Pere La Chaise

France is filled with beautiful, old places that whisper of ghost stories.  The French, in general, don't seem particularly superstitious.  In Ireland, I would stop and ask about ghost stories and I would find myself sitting for hours listening to so many tales I could hardly write them all down.  In France, I got looks like I had lobsters climbing out of my ears and I got the feeling most people thought I belonged in an institution.  My mother-in-law (From Brittany) would always shrivel her nose when I talked about ghosts and my friend Sonia (From "The Alps")treated me like I was half mad.  So, ghost stories are a little harder to find in France.  Despite the French skepticism, Pere Lachaise feels more haunting than any place I have ever been.  It is breath taxingly beautiful and its ghost stories are many.

The second most haunted place in France is the famous cementery, Pere La Chaise.   As far as I can tell, this necropolis is one of the most beautiful places on earth and the art lurking in the shadows of death in this strange museum put the art in the Louvre to shame.  Pere La Chaise is the most visited cementery in the world and is the final resting place of numerous famous people including Jim Morrison, Chopin, and Oscar Wilde.  The cementary is named for Louis the XIV's confessor.  Napoleon took the land and turned it into a cementery in 1804.   Since the ground wasn't properly consecrated, Catholics couldn't bury their dead at this beautiful necropolis and for many years the cemetery was small and forgotten.  At the end of 1804, only thirteen lonely graves decorated the cemetery.  The cemetery began  a marketing champagne shortly after this that was amazingly successful.  The graves of several famous people including Moliere were transferred to the cemetery and the rest of the dead followed in droves. Since that time the number of brilliant people buried there has grown over time turning a stroll through these hallowed grounds into a small history lesson.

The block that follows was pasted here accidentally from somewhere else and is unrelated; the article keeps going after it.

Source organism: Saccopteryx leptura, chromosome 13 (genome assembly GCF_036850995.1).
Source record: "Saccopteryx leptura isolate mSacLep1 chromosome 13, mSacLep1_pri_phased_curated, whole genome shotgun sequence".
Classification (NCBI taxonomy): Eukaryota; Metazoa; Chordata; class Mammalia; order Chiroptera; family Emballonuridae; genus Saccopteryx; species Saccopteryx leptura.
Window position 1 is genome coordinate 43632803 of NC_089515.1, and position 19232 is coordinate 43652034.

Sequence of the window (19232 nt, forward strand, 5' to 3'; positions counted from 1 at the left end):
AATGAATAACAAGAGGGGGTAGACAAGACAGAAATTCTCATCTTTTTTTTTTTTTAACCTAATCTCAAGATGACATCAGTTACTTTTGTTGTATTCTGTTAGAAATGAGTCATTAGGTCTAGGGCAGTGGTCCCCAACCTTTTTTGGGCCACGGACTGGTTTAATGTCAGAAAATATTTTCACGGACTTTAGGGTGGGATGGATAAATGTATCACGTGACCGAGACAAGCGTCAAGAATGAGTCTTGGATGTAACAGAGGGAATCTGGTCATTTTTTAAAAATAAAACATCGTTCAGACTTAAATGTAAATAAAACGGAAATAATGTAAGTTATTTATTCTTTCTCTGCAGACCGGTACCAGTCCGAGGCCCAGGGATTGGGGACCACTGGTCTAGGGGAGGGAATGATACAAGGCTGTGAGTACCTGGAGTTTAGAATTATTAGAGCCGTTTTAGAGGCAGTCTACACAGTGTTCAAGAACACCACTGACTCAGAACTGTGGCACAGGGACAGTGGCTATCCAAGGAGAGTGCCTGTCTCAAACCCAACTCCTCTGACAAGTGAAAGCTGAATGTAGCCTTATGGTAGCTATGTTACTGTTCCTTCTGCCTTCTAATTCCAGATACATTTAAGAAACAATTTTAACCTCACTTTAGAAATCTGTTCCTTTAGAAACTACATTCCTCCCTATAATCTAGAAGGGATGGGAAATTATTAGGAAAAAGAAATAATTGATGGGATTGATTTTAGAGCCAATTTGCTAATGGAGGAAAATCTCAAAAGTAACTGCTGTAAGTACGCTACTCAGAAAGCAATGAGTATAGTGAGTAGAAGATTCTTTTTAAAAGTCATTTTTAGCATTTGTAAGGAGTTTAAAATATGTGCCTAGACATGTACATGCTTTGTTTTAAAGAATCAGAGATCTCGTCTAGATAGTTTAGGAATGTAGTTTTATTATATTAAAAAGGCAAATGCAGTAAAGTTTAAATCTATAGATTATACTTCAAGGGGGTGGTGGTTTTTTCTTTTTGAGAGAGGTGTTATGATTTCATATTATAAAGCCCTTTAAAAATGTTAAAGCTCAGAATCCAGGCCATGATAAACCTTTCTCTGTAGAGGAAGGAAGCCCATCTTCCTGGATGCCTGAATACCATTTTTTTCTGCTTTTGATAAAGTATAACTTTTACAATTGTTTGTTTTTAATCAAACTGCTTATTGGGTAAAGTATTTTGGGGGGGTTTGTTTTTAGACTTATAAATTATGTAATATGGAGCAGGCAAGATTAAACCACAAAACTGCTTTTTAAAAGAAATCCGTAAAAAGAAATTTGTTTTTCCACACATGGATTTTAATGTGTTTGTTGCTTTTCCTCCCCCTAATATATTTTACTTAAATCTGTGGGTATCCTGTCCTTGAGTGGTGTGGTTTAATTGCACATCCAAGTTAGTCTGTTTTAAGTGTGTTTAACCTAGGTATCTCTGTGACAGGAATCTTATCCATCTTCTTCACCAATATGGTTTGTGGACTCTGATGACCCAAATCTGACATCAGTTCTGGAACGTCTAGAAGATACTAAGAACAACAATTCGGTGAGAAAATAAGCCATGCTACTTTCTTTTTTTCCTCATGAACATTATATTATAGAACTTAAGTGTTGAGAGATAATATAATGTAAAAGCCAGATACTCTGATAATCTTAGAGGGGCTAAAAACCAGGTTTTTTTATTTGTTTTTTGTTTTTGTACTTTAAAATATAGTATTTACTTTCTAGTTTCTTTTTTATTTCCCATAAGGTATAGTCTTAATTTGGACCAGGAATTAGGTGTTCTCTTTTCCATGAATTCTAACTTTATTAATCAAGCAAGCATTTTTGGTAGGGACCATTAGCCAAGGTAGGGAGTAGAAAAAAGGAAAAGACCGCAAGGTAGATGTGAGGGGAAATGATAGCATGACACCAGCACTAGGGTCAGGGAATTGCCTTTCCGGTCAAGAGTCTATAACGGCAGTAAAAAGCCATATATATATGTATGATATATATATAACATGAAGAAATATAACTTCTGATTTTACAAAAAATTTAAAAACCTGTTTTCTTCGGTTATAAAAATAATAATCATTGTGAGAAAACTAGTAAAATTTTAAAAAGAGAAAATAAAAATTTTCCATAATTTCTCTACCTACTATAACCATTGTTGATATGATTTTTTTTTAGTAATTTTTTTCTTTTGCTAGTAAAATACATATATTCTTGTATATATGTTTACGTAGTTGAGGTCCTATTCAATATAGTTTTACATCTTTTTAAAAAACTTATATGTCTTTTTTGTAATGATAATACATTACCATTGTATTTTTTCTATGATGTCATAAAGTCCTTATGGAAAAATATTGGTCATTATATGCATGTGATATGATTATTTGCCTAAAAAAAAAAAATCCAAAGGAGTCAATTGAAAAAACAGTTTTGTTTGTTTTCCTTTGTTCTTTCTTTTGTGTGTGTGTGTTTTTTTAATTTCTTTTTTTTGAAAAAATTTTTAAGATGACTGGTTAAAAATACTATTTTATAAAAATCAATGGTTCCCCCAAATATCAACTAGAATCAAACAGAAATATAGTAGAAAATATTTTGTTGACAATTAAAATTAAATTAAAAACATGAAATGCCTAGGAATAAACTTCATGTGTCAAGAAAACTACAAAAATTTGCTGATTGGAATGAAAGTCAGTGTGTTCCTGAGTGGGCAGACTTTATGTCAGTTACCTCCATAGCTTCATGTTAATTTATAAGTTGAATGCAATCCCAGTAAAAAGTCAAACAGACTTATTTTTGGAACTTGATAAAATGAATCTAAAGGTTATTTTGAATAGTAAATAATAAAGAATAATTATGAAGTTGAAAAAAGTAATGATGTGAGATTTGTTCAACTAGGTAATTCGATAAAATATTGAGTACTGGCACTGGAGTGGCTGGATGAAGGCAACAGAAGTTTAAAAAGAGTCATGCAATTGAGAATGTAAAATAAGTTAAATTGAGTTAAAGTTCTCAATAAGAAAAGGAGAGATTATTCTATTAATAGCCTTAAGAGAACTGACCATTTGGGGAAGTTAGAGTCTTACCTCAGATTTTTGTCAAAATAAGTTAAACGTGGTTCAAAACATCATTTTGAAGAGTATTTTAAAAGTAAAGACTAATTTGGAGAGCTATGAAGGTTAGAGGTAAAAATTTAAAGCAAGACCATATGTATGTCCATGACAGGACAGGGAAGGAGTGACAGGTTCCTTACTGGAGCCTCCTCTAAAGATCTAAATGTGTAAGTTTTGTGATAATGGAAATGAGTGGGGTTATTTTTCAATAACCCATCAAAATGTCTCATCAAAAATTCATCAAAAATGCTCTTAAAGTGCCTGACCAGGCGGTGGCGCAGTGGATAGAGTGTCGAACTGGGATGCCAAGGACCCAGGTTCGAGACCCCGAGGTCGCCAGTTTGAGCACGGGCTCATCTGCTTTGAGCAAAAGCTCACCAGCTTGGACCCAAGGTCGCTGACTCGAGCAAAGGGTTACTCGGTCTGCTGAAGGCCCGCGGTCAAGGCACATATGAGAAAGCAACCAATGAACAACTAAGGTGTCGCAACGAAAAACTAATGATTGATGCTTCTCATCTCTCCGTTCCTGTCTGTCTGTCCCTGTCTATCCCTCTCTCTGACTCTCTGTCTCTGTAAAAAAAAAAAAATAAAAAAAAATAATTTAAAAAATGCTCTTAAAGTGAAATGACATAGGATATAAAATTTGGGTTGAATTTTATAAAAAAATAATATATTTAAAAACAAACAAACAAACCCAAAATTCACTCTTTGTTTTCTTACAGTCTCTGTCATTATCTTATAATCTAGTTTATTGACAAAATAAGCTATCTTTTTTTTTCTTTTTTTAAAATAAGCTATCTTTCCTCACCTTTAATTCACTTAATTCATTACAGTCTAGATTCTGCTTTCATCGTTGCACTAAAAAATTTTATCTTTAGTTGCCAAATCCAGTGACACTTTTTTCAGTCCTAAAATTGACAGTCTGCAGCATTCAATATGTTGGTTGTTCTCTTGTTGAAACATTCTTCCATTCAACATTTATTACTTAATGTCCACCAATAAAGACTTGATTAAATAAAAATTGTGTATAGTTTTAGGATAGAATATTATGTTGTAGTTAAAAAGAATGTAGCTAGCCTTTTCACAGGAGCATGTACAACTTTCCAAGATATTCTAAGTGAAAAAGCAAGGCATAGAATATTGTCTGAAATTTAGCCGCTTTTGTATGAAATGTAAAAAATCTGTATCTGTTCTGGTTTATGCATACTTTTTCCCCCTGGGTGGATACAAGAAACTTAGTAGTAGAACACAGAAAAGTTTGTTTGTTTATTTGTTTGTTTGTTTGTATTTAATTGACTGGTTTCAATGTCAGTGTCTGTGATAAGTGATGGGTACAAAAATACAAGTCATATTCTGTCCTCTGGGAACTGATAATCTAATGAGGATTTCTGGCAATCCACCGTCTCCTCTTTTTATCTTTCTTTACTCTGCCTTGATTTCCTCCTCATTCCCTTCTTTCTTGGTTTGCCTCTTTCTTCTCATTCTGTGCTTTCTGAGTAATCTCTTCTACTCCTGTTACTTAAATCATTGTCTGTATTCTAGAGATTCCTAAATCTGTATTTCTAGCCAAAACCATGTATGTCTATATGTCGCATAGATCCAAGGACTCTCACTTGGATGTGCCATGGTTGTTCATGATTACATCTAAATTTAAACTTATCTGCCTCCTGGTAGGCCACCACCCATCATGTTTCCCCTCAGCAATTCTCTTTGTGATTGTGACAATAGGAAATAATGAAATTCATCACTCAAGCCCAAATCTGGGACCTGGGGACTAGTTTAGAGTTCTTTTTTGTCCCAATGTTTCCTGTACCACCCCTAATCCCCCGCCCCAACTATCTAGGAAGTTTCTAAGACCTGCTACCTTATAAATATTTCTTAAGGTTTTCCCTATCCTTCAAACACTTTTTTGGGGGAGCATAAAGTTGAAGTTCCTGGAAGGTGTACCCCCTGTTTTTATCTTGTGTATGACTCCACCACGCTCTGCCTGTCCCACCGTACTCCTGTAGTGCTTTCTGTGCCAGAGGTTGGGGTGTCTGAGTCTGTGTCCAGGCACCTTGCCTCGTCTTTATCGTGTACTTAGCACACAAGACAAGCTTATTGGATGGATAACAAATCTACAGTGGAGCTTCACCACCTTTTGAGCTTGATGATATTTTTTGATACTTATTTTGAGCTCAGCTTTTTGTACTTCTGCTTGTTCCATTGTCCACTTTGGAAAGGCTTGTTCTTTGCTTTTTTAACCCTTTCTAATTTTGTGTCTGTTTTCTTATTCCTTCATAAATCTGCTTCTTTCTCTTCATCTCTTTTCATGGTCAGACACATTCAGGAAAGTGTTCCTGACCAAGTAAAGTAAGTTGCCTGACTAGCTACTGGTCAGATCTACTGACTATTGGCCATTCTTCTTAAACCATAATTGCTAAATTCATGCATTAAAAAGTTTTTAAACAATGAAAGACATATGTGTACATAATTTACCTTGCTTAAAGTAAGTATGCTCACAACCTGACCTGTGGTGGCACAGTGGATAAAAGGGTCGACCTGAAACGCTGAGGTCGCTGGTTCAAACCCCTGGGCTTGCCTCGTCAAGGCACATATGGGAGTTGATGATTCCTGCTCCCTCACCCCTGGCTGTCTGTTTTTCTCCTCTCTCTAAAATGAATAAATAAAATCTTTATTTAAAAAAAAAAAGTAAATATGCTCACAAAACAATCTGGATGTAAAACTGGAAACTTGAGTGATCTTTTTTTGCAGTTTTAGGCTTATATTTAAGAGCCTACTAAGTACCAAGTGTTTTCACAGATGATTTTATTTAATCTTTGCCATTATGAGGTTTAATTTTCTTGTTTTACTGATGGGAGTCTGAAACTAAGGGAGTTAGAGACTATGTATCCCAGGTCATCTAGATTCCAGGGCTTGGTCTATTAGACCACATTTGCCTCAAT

It is not surprising that this cementary, filled with so many dead, is considered haunted.    The most popular story from Pere Lachaise is a tale of Jim Morrison's lonely ghost wandering the tombstones but other visitors report seeing spectral lights and phantoms.  There is even a children's movie called "The Ghosts of Pere-Lachaise".  The ghosts are so well known that they are appropriate for children.  This doesn't surprise me since Pere-Lachaise was my children's favorite place in Paris.  They loved running through the graves and exploring.


Courtney Mroch said…
Ooo! How exciting! I'm always trying to find haunted places in France. They're not easy to come by. So glad I found this post and your blog. I'll definitely be referencing your posts in the future.
Paul Robinson said…
Ah your belle mere probably from the wrong part of Bretagne - my sister in law lives in the Morbihan, and superstitions, folklore, and ghost stories abound (less prevelant chez my beau parents in the Vendée though)! A mad Ulsterman in a French bar, and the mention of Ireland leads to all sorts of tales from the French. Six years living in the north of France "Chez les Ch'tis", and still only visited Paris twice, and never got to do the Le Pere. Montmatre however I can verify, is just as beautiful and quirky. Lovers among the tombstones, and statues and sculptures of death beside them, an odd comparison. Looking forward to the next article. Bon weekend from the Hauts de France biloute.
L. Shepherd said…
Wow, the art works there are truly impressive. Usually people just photograph Jim Morrison's grave, and that's all that comes to mind when I think of that cemetery. I appreciate you posting so many interesting pics of other features!

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